California Approves Ballot Measure on Stem-Cell Research
Following Thursday’s vote count update, Proposition 14 had a 325,000-vote lead and 51% of the votes. It was the narrowest margin of victory for any of this year’s 12 ballot questions, AP reports.
California Approves Billions For Stem-Cell Research
California voters have granted the state’s nearly broke first-of-its-kind stem-cell research program a desperately needed $5.5 billion cash infusion. Following Thursday’s vote count update, Proposition 14 had a 325,000-vote lead and 51% of the votes. It was the narrowest margin of victory for any of this year’s 12 ballot questions. (Rogers, 11/13)
In other science and research news —
Study Finds Black And Asian People In The US, Britain Have Higher Coronavirus Risk
A study published Thursday concluded that Black and Asian people in the U.S. and Britain are at higher risk of coronavirus infection than white individuals. The study, which was published in one of the Lancet medical journals, reviewed records from more than 18.7 million patients across 50 studies to determine that Black people in both countries are twice as likely to die from COVID-19 than white people. (Coleman, 11/12)
Study: Only 1 Of 32 COVID Survivors Testing Positive Had Live Virus
A JAMA Internal Medicine research letter today finds that 18% of recovered COVID-19 patients test positive for SARS-CoV-2, the virus that causes COVID-19, but only 3% (1 of 32) carry replicating virus in their respiratory tract. Italian researchers studied 176 recovered COVID-19 patients admitted for post-acute follow-up treatment at Fondazione Policlinico Universitario A. Gemelli IRCCS in Rome from Apr 21 to Jun 18. Patients had discontinued isolation according to current criteria—no fever for 3 consecutive days, improvement in symptoms, and two negative reverse transcriptase-polymerase chain reaction (RT-PCR) test results for the virus, 24 hours apart. (Kuebelbeck Paulsen, 11/12)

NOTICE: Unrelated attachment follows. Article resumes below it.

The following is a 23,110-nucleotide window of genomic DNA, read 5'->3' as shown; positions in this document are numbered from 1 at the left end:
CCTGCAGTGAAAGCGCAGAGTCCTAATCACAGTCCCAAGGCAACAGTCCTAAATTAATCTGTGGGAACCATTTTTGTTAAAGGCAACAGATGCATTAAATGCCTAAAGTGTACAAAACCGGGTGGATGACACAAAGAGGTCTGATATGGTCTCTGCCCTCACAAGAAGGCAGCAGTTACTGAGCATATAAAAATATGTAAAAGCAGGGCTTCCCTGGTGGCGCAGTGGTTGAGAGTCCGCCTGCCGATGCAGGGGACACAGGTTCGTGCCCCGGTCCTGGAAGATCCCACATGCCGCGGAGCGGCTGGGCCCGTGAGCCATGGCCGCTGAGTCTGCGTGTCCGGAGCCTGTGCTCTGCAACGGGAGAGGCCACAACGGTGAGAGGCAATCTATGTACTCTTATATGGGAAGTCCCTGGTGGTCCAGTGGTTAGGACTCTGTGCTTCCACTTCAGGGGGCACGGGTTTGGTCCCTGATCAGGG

Cancer Patients Hesitant To Participate In Trials Amid Covid-19 Concerns
Cancer clinical trials have seen a drastic drop in patient enrollment since the onset of the Covid-19 pandemic, driven in part by some institutions pausing recruitment in order to prevent the spread of the virus. Bringing enrollment numbers back up safely will prove crucial for researchers running clinical trials and the drug companies that sponsor them. (Runwal, 11/12)
Clots, Strokes And Rashes: Is COVID A Disease Of The Blood Vessels?
Whether it’s strange rashes on the toes or blood clots in the brain, the widespread ravages of COVID-19 have increasingly led researchers to focus on how the novel coronavirus sabotages blood vessels. As scientists have come to know the disease better, they have homed in on the vascular system — the body’s network of arteries, veins and capillaries, stretching more than 60,000 miles — to understand this wide-ranging disease and to find treatments that can stymie its most pernicious effects. (Stone, 11/13)
‘Breakthrough Finding’ Reveals Why Certain COVID Patients Die
Dr. Megan Ranney has learned a lot about COVID-19 since she began treating patients with the disease in the emergency department in February. But there’s one question she still can’t answer: What makes some patients so much sicker than others? Advancing age and underlying medical problems explain only part of the phenomenon, said Ranney, who has seen patients of similar age, background and health status follow wildly different trajectories. (Szabo, 11/13)
The New York Times:
These Researchers Tested Positive. But The Virus Wasn’t The Cause.
In mid-June, Timothy Wannier tested positive for the coronavirus. Within 48 hours of receiving his jarring result, he felt almost certain there had been a mistake. “The evidence was overwhelmingly obvious,” said Dr. Wannier, a geneticist at Harvard University. At the time, case numbers were down in Massachusetts, where he, his wife and two young children had been vigilantly sheltering in place for months. Dr. Wannier had no symptoms, and neither did any of his close contacts. To his knowledge, he had not been around the coronavirus at all. He had, however, spent the last couple days in a room teeming with pieces of the pathogen’s genetic material. (Wu, 11/12)